The quantum Rabi model (QRM), which describes a two-level system coupled to a single electromagnetic mode, provides a basic paradigm of light-matter interactions. Due to recent theoretical and experimental progress, the QRM attracted interest from researchers working on quantum optics, solid state physics, fundamental properties of quantum physics, and mathematical physics. The first analytical solution of the QRM, which is an important breakthrough on the mathematical and physical aspects of this model, was obtained by Braak only in 2011 [1]. While it is well known that at weak coupling the QRM can be approximated by the Jaynes-Cummings (JC) Hamiltonian, recent experimental progress in circuit QED has allowed to reach the ultra-strong and even deep-strong coupling regimes [2,3,4]. Very recently [5,6], it was proved that both the QRM and JC model can realize a new type of quantum phase transition (QPT) which, surprisingly, does not require the thermodynamic limit.

The QPT considered by Refs. [5,6] occurs as a function of coupling strength when the ratio η between the atomic and cavity frequency tends to infinity, and its properties are in fact very similar to the superradiant QPT of the Dicke model. In the latter case, a single cavity mode interacts with many two-level systems (large *N*), while the QRM corresponds to the *N=*1 case. The similarity to thermodynamic QPTs motivates investigating whether familiar concepts like universality classes are still generally applicable at *N=*1. More generally, the relationship of this new type of few-body QPTs and their thermodynamic counterparts has not been clearly understood.

To elucidate these issues, a recent investigation [7] involving Maoxin Liu, Stefano Chesi, Zu-Jian Ying and Hai-Qing Lin from CSRC, Hong-Gang Luo from Lanzhou University, and Xiaosong Chen from CAS-ITP & UCAS, has developed a general analytical approach valid in the limit of large η. The treatment not only derives a perturbative effective Hamiltonian applicable to the critical region (from a fourth-order Schrieffer-Wolff transformation), but extends the perturbative results obtaining a non-perturbative effective mass and mean-field potential. These quantities provide a full description of the low-energy properties at arbitrary coupling strengths (i.e., also away from the critical point).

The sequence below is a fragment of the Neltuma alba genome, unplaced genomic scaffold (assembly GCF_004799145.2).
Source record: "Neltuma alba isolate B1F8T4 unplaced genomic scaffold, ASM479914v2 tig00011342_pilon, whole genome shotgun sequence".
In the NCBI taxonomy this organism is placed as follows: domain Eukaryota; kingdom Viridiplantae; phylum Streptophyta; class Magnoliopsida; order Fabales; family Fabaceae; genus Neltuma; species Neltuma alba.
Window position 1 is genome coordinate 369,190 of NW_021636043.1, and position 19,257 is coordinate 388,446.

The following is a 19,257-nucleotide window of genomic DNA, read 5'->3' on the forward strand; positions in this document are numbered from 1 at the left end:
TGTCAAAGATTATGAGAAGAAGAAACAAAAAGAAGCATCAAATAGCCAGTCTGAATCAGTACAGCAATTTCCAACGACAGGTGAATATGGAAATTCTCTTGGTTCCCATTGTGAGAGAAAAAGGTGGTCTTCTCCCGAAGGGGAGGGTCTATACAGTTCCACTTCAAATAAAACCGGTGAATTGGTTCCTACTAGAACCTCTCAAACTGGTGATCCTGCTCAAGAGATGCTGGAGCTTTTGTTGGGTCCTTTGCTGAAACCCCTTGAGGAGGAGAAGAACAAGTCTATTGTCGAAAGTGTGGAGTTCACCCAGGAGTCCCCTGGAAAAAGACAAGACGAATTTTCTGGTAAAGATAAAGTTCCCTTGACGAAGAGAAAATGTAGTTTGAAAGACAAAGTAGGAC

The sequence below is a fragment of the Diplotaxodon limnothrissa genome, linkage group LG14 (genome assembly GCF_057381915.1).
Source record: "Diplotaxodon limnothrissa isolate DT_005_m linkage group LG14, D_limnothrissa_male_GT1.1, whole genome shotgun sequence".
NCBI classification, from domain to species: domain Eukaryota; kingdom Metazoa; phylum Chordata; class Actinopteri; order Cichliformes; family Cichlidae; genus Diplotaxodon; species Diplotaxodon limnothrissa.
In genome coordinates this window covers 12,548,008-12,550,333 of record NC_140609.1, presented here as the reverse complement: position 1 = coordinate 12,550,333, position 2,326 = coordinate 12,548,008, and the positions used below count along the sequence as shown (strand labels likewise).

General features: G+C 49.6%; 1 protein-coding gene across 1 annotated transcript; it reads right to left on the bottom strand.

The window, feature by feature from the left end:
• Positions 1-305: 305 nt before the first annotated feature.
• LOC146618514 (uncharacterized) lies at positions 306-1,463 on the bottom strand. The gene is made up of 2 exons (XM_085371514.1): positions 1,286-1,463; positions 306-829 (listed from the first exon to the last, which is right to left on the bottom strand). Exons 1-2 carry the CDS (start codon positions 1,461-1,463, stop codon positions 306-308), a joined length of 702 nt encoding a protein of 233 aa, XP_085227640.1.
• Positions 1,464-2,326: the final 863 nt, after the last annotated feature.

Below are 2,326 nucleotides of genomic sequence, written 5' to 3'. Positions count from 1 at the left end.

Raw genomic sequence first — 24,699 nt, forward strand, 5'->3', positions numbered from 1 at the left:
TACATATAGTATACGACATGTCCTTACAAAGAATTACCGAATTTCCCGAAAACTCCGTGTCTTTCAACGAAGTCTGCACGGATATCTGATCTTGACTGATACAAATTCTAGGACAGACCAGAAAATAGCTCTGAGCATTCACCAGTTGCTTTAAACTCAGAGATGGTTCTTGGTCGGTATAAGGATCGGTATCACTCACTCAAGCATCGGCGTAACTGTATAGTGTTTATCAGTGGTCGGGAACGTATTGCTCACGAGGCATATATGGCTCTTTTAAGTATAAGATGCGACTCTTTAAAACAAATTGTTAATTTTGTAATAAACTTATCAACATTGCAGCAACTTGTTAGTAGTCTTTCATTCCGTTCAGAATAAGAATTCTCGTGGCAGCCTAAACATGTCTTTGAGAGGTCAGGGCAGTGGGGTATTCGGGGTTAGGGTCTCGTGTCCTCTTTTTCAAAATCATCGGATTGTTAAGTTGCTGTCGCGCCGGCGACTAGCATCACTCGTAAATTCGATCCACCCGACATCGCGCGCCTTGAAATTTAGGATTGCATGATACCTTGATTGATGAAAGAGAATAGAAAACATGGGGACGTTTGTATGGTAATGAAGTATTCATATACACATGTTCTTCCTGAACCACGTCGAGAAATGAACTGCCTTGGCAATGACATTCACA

The treatment of Ref. [7] is not only applicable to the original QRM and JC model at *N=*1, but also allows to include a finite anisotropy and an arbitrary (but finite) value of *N*. As expected, a well-defined universality class is established at arbitrary values of the anisotropy parameter (except the JC model). It was also found that the low-energy description at given anisotropy is independent of *N*, after appropriately rescaling η. Therefore, the few-body QPTs at arbitrary *N* display identical non-universal features, like the critical coupling or the value of the order parameter away from the QPT.

The effective low-energy theory described in this work is in excellent agreement with numerical calculations of the phase diagram, critical exponents, and scaling functions, also presented in Ref. [7]. Other interesting features revealed by this work are a superradiance-induced freezing of the effective mass and discontinuous scaling functions in the Jaynes-Cummings limit. Besides these theoretical achievements, this work could be relevant for experimental platforms like circuit QED and trapped ion systems, where the appropriate regime might be realized soon [3,4,8,9]. Because of its great potential interest, the article was selected by Physical Review Letters as an “Editors’ Suggestion”.

**Fig. 1:** Phase diagram (a) and order parameter (b) of the QRM with anisotropy. The red (blue) line in panel (a) indicates a first (second) order phase transition. The order of the transition is revealed by the first and second derivative of the ground state energy, respectively shown in panels (d) and (c).

**References: **

[1] D. Braak, Phys. Rev. Lett. **107**, 100401 (2011).

[2] P. Forn-Diaz, et al., Phys. Rev. Lett. 105, 237001 (2010).

[3] F. Yoshihara, T. Fuse, S. Ashhab, K. Kakuyanagi, S. Saito, and K. Semba, Nat. Phys. 13, 44 (2017).

[4] P. Forn-Díaz, et al., Nat. Phys.13, 39 (2017).

[5] M.-J. Hwang, R. Puebla, and M. B. Plenio, Phys. Rev. Lett. **115**, 180404 (2015).

[6] M.-J. Hwang and M. B. Plenio, Phys. Rev. Lett. **117**,123602 (2016).

[7] S. Maoxin Liu, Stefano Chesi, Zu-Jian Ying, Xiaosong Chen, Hong-Gang Luo, and Hai-Qing Lin Phys. Rev. Lett. **119**, 220601 (2017) - Editor’s Suggestion. DOI: https://doi.org/10.1103/PhysRevLett.119.220601

[8] R. Puebla, M.-J. Hwang, J. Casanova, and M. B. Plenio, Phys. Rev. Lett. 118, 073001 (2017).

Z. Chen, Y. Wang, T. Li, L. Tian, Y. Qiu, K. Inomata, F. Yoshihara, S. Han, F. Nori, J. S. Tsai, and J. Q. You, Phys. Rev. A 96, 012325 (2017).